West Coast Report – Second Edition

Win a Free Invisible Frog!

Welcome to the second edition of West Coast Eastwood and wow, does time ever fly! It’s almost like the span of a year has been reduced to one month’s time with Christmas, and July 4th placed within days of each other… one day it’s Christmas, the next it’s the Forth of July. I imagine just like everything else in today’s have to change everything world there’s going to be a new-fangled word invented to moniker the single month that equals a year.

I know, we’ll hold a contest for West Coast Eastwood followers to name the new catch-all month and the winner will receive a special limited edition West Coast Eastwood invisible frog.

Congratulations, you have just won a genuine West Coast Eastwood invisible frog. According to DOT, USPS, and CARB regulations it must be mentioned your West Coast Eastwood invisible frog has traveled many miles without a pee-pee break, and might produce an involuntary high pressure release of liquefied uric acids if improperly removed from its special carbon fiber lined envelope.

Please note WCE invisible Frog urine is known to the State of California to produce unsightly warts, and maybe even cause cancer. Doctor tested and mom approved your new WCE invisible frog is certified to be MTBE free and will not reek like aspartic acid if left in direct sunlight.

What got me wound-up on the subject of time really flying was the grim reality of it reoccurred all last week while I was readying my ‘68 GMC to deliver to its new owner. Breaking one of the cardinal rules of selling a used car I sold the GMC to a longtime good friend that works for Easyriders. I got the Jimmy from its original owner an elderly gentleman that used it as a delivery truck for his carpet store in Riverside, California.

This old GMC is such a great example of an unmolested stock mid-series C10 that Hedman Headers used it recently to prototype its latest offering for C10 Chevy, and GMC trucks. A dumb mistake I passed when Hedman offered to put the truck’s exhaust system back to its stock configuration before they returned it, consequently it came back with uncorked large-bore headers intended for a mega-inch small-block.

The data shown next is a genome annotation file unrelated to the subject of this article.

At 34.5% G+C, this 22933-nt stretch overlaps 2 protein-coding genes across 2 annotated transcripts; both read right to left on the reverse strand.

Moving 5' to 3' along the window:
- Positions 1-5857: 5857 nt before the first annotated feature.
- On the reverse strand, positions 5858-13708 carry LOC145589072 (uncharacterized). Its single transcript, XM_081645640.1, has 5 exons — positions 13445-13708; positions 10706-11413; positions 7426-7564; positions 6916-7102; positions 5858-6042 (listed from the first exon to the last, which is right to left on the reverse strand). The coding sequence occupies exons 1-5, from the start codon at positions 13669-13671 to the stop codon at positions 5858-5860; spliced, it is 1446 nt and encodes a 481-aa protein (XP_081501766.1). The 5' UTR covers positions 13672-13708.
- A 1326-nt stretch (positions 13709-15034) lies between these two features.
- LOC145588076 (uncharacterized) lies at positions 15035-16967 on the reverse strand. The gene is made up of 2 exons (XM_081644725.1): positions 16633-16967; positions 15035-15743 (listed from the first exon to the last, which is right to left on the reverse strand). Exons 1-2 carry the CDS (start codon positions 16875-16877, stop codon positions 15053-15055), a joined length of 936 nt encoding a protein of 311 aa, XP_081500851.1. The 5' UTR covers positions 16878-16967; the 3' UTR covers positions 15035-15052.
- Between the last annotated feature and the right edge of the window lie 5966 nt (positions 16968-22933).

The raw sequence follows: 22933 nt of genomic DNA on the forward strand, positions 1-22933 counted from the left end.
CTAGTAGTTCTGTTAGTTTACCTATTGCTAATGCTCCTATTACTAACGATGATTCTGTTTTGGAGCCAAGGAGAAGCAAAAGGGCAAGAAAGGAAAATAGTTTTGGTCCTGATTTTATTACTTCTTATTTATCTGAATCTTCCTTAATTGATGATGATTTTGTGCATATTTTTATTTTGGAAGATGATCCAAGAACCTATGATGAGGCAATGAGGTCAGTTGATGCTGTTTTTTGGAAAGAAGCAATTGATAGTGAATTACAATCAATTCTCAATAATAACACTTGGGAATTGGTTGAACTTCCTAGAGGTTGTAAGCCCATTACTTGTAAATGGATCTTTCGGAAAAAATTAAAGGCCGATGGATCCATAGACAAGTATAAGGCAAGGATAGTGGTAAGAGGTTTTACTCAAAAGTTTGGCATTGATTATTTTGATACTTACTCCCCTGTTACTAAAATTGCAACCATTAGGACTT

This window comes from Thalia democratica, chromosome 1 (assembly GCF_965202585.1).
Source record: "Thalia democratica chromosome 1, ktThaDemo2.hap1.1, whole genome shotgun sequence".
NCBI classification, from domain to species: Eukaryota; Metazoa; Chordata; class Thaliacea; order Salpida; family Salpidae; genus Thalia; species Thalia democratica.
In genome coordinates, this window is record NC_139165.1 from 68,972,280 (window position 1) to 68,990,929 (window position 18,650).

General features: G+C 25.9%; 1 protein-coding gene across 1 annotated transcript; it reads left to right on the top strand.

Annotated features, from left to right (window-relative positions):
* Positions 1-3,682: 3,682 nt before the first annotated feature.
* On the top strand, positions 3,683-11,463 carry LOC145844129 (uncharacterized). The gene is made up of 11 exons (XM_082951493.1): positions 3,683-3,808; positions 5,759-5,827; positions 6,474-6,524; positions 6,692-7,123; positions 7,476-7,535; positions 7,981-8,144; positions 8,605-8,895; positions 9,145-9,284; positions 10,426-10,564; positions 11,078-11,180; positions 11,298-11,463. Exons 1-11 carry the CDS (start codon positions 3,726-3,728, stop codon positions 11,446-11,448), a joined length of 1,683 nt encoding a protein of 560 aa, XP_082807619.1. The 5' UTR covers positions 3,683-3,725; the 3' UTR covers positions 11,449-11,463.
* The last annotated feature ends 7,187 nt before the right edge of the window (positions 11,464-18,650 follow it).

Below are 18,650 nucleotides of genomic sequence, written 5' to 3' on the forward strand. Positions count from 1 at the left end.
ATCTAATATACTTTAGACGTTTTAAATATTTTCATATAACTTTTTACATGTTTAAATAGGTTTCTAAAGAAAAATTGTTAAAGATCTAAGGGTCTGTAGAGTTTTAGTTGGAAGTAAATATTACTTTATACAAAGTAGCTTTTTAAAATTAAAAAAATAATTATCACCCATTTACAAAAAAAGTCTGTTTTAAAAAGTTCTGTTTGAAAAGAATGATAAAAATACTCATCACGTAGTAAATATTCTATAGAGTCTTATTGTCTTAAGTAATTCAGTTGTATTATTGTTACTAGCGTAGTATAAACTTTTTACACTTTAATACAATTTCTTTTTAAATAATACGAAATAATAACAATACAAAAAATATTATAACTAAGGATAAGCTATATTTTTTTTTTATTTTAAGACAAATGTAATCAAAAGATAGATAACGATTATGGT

Out of consideration for my neighbors aural sensitivities I only run the Jimmy while there’s an army of gardeners hustling at their homes using leaf blowers… Hey, I bet I could use an uncorked blown 392 Hemi with down-turned “zoomies” as a leaf blower. (note to brain: conduct feasibility study using wheelbarrow mounted Hemi engine to devise leaf blower)

A job that should have taken a few minutes escalated into a week — Restoring the exhaust system back to original wouldn’t have been such a big deal if I hadn’t lost most of the stock hardware Hedman’s R&D guys left somewhere in the bed of the truck. From here the job just kept getting uglier and uglier — Updates to follow.


—   John Gilbert


Color Change is good

The time really flies theme has spilled over a wee bit into this week’s House of Choppers. I had hoped to have my living room fully converted into a proper set to start shooting tech features for House of Choppers, but it just didn’t work out that way. When it comes to home repairs a friend once told me I make Alf look like Bob Villa.

I enjoy having a small collection of Snap-on, Craftsman, Waterloo, and Kobalt Rollaways, but through the years I’ve really come to appreciate the practicality of a tool board, or even better yet a tool cabinet. Being able to spot if a tool’s missing before it’s long lost is a big plus. The tool cabinet pictured here was made by my grandfather in 1947. My dad had it in the garage at my childhood home from 1952 until around 1974 when he gave it to me for my home garage. In January of ‘79 I opened Auto Exotics in Westminster, California, and moved the cabinet into the clean room. To cherry it out I sprayed the cabinet in Dupont Centari Ford production blue and lined its innards with a roll of plasticized medium blue shelving paper.

Almost 35 years past brings us up to date where I just hand-brushed the cabinet with semi-gloss white acrylic house paint, and relined the interior with sheet cork to use for the new House of Choppers set.

Take a look at the before and after shots and they prove it doesn’t matter if it’s an old car, a motorcycle, or making some home improvements taking the time to add fresh paint makes all the difference in the world when it comes to improving aesthetics. That said, it doesn’t matter what you are working on, the key to perfect results is thorough preparation.

After restoring and painting the tool cabinet the crusty old fireplace alongside looked pretty crummy. When I moved into the house in 1981 the fireplace was buried in a thick coating of white enamel. I’ve always preferred the look of natural brick, used brick in particular, so I spent the better part of a week in ’84 stripping the bricks bare with a body grinder.

A 36-grit disc can make a porous mess out of a brick, and I wasn’t too impressed with how fast the Home Depot fare was filling in the pocks. This is where my hot-rodder instincts kicked in and I looked to the automotive industry for a better solution.